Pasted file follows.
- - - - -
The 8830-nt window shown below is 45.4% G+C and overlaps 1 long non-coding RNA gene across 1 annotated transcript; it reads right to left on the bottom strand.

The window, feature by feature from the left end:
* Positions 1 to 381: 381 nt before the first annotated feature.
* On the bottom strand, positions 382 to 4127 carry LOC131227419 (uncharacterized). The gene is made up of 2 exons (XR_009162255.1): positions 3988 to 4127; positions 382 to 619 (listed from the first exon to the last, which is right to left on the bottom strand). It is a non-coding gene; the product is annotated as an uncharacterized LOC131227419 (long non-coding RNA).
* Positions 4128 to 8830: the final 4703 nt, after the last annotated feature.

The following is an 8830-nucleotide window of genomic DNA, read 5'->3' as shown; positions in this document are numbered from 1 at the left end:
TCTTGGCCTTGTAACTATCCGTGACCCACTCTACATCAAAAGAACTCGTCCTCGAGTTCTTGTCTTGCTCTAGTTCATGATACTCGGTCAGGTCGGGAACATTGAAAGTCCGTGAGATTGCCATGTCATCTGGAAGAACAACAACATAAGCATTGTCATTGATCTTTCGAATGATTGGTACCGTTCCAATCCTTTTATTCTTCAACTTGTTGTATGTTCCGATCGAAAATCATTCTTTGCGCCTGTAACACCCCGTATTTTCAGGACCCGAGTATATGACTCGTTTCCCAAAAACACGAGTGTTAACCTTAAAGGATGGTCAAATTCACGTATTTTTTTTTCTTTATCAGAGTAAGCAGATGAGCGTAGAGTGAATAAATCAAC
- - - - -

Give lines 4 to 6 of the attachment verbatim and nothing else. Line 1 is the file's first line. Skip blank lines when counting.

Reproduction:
* On the bottom strand, positions 382 to 4127 carry LOC131227419 (uncharacterized). The gene is made up of 2 exons (XR_009162255.1): positions 3988 to 4127; positions 382 to 619 (listed from the first exon to the last, which is right to left on the bottom strand). It is a non-coding gene; the product is annotated as an uncharacterized LOC131227419 (long non-coding RNA).
* Positions 4128 to 8830: the final 4703 nt, after the last annotated feature.

The following is an 8830-nucleotide window of genomic DNA, read 5'->3' as shown; positions in this document are numbered from 1 at the left end: